At $2,600 a ton FOB from Arica, Chile – Bolivia’s closest sea port, Bolivia’s Fair Trade, organic quinoa prices out at $1.18 a pound.  Private Fair Trade companies are buying this quinoa from producers at 450Bs a quintal ($64 for 220 pounds) or $.29 a pound. This represents 25% of the FOB price.  The rest goes towards covering the costs of commercial processing and cleaning ($.14 or 12%) and the administration, documentation and transportation from the farm to the plant to the port ($.75 or 64% of production).  This same $1.18 a pound of quinoa is shipped by container to the US (in this case) where it is sold to wholesale buyers.  The buyer (importer) sells the container of quinoa to large companies such as Pepsi and Kelloggs who then repackage the quinoa in small quantities under different brand names and sell it to stores who then place it on their shelves for consumer purchasing.  Each step in the supply chain has its own price points.  For example in the retail food industry the common store markup for packaged food products is 30%.

Taking a $7.17 per pound price for a box of organic quinoa in my local food coop – which has a 30% markup on their packaged foods – we can work out way backwards to the FOB to see where costs are incurred in the quinoa value chain.  The store gets $1.65 per pound on the product it sells (23%), the re-packager gets $2.60 (36%) which also covers the cost of packaging, branding and administration, the importer gets $1.86 (or 26%) which covers their administration, distribution and sales costs.

Day 40 –  40 years of quinoa development

Day 40 –  40 years of quinoa development

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Traditional housing in the remote quinoa lands.

How did the small, remote, impoverished quinoa communities of yore grow into a multimillion dollar international market?  The answer is years of development projects, investment, experiments, failure and success – starting in the 1970s

The 1970s was the time of the agriculture revolution in the development world with mechanized, chemical farming of massive acreages producing high yields of carefully developed crop varieties.  Quinoa was not overlooked in this period as hundreds of thousands of development dollars poured into the quinoa region to help develop this ancient grain for commercial use.  It was certainly a time of trial and error for the region – a place with delicate, volcanic soils, little rainfall and minimal organic material for building soil strength (nutrients).

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The vast, isolated quinoa landscape and llama.

Farmers tell tales of foreign agronomics arriving with different fertilizers, pesticides and industrialized farming methods – each time being “outsmarted” in the long run by the native wisdom and organic farming techniques of the ancestors.  Miguel Huyallas tells of the Dutch development worker who in the 1980s came with urea and other processed fertilizers for the quinoa farmers.  Miguel challenged him to a quinoa growing “contest” and offered a piece of his land to the Dutch agronomist. The first year, the Dutch’s quinoa grew better than Miguel’s – larger, taller, with higher yields.  However by the second year, the Dutch’s soils were already exhausted and his quinoa produced much less than Miguel’s organic quinoa fed with organic llama manure.  The agronomist explained Miguel, never returned after that.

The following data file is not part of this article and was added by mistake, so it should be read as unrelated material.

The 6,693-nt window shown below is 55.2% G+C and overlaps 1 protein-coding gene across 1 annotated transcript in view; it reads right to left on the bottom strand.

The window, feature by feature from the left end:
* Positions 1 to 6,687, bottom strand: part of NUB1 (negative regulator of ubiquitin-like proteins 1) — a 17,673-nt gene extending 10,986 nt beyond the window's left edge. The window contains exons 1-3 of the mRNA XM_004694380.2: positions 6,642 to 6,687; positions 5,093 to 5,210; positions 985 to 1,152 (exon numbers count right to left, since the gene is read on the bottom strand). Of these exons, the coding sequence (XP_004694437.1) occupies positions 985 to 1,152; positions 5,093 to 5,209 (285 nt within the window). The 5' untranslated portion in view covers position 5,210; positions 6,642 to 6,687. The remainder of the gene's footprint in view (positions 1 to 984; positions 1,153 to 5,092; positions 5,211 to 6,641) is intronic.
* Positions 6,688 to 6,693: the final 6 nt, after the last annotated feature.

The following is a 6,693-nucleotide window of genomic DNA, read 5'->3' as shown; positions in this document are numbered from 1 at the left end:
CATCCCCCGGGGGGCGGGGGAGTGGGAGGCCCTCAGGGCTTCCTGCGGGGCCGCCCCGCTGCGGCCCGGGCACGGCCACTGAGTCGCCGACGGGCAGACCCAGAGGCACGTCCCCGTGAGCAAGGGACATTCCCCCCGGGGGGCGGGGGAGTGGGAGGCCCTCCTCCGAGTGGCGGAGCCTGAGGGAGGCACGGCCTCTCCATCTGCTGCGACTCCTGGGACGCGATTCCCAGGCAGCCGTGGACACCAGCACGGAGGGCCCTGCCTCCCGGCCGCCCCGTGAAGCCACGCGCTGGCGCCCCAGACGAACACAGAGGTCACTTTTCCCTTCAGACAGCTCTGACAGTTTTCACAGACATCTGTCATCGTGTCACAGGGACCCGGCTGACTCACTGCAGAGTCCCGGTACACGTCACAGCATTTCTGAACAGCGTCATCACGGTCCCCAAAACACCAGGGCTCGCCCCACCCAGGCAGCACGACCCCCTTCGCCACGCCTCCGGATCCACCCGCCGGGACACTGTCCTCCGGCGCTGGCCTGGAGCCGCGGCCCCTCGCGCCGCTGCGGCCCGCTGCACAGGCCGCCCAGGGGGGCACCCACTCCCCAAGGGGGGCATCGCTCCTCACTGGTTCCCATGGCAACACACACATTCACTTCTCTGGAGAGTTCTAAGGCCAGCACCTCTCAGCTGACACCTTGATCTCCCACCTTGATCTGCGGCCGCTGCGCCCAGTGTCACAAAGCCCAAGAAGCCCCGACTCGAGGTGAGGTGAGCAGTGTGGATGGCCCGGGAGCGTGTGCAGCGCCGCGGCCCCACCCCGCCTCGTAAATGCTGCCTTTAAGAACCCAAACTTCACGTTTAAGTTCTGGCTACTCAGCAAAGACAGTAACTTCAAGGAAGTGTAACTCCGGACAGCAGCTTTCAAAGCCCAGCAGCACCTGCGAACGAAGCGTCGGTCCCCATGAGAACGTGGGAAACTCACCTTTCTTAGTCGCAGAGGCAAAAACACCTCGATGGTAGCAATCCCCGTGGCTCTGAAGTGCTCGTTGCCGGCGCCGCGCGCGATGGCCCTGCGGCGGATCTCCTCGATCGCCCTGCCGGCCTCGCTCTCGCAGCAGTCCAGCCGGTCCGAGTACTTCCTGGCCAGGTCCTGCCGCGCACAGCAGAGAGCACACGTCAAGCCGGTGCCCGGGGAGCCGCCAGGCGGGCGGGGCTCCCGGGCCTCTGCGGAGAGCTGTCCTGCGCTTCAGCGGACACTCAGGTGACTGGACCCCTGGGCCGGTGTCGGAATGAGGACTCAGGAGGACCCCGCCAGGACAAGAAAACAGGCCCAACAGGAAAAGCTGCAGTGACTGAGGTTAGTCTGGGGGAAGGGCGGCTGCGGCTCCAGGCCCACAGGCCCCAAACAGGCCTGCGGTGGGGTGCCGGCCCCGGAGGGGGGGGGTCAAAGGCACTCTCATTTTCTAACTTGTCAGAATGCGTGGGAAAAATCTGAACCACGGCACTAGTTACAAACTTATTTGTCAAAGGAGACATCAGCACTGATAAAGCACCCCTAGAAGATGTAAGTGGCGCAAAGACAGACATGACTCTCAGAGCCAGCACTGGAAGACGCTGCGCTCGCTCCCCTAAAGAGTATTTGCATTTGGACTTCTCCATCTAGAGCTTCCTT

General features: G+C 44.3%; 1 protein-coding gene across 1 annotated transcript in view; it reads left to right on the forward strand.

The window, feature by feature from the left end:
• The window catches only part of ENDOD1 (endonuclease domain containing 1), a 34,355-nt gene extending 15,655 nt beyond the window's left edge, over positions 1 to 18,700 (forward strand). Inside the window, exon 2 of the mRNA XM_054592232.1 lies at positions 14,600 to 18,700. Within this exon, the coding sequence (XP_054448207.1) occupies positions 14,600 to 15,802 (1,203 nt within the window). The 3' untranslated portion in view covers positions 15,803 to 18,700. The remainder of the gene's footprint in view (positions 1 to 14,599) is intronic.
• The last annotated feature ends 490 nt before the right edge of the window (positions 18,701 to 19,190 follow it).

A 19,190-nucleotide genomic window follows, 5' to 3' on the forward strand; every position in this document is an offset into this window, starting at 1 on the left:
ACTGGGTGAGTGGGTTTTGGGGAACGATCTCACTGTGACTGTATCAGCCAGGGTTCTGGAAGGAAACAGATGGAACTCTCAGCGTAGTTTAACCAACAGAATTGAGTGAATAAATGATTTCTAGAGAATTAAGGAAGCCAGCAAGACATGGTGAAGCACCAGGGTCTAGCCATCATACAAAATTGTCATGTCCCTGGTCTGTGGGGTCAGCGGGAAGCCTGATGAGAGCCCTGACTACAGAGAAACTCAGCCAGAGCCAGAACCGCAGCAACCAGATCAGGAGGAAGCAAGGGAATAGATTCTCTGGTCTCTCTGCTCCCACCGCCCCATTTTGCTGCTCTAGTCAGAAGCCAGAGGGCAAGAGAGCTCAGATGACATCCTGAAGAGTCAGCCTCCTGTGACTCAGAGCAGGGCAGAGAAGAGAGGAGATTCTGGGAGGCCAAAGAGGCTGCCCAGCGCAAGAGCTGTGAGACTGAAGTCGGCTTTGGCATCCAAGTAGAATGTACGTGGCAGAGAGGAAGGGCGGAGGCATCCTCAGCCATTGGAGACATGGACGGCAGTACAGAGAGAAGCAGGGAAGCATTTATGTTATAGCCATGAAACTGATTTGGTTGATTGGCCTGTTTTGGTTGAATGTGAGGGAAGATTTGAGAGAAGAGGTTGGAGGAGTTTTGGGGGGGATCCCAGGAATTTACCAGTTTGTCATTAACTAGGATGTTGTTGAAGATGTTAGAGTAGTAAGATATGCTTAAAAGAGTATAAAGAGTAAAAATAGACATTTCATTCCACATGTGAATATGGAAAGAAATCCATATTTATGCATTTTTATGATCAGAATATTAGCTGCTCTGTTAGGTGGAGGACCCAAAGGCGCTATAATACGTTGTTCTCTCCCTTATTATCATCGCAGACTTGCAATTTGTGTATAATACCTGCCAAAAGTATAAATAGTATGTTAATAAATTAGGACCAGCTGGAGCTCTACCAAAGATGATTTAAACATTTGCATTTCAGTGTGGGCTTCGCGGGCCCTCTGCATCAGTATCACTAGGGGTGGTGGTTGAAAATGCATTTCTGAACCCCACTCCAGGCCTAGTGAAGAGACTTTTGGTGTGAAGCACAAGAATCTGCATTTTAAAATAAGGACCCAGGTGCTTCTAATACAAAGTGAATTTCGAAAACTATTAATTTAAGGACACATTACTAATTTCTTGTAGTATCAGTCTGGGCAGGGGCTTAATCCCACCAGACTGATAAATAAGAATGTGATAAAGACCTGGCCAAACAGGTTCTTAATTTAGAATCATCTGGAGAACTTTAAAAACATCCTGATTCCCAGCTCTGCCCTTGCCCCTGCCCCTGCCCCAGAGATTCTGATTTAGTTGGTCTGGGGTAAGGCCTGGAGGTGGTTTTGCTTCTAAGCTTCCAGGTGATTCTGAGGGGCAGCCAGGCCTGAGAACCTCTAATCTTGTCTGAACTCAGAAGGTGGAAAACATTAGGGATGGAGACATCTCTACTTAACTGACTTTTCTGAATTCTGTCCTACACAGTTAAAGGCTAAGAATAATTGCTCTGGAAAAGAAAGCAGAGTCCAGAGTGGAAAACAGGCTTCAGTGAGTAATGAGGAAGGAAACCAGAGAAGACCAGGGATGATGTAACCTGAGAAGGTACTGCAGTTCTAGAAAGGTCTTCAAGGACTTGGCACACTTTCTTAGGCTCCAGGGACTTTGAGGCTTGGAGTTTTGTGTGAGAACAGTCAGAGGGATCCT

There are patches of desert land where nothing grows, explains a Bolivian agronomist in Salinas.  The soils, he says, are burnt by the rigorous use of chemical fertilizers by USAID projects which did not take into account the slower decomposition of matter in arid environments and the lesser amounts of carbon in the volcanic soils.

Gladys of Chuvica talks of the pesticides which were used in abundance in 1970s development projects in her community.  She explains how the people did not have proper training in applying and caring for them, often saturating their skin and breathing in the fumes.  She attributes her mother’s early death at 50 to poisoning from the pesticides and believes there is a high rate of undocumented cancers in her region because of this.  The other day a woman farmer in Quillacas told me how once when she was hand fumigating her crop, the backpack style tank that is filled with pesticides leaked all over her clothes and through to her skin before she realized there was a leak in the tank. The farmers do not want to fumigate.  They understand the dangers of the chemicals and no one I have visited in the highlands is using chemical fertilizers in their production.

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The quinoa fields of Otuyo, Salinas.

Never-the-less, development progressed and through decades of trial and error, an export quality, semi-industrialized quinoa industry was developed.  The first quinoa producers’ association ANAPQUI was founded in the 1980s.  France helped finance the association’s presence in international trade shows in the 1990s – helping to build awareness and markets for the tiny seed.  Belgium helped fund the first tractors being used in quinoa production through CECOAT, a Bolivian NGO, revolutionizing how the tiny hand-grown mountain grain was produced.  Tractors cannot function on the traditional mountainside fields of the quinoa, so a valley method of production was created on the flat plains of the salt flats, opening up hundreds of thousands of acres of new land for quinoa production. According to long time quinoa agronomist, Genaro Aroni, by 2014 Bolivia’s quinoa industry reached $200 million a year in sales with over 60 businesses worldwide grappling for access to the Bolivian “grain of gold,” and what the United Nations termed the high protein super food for the future of mankind.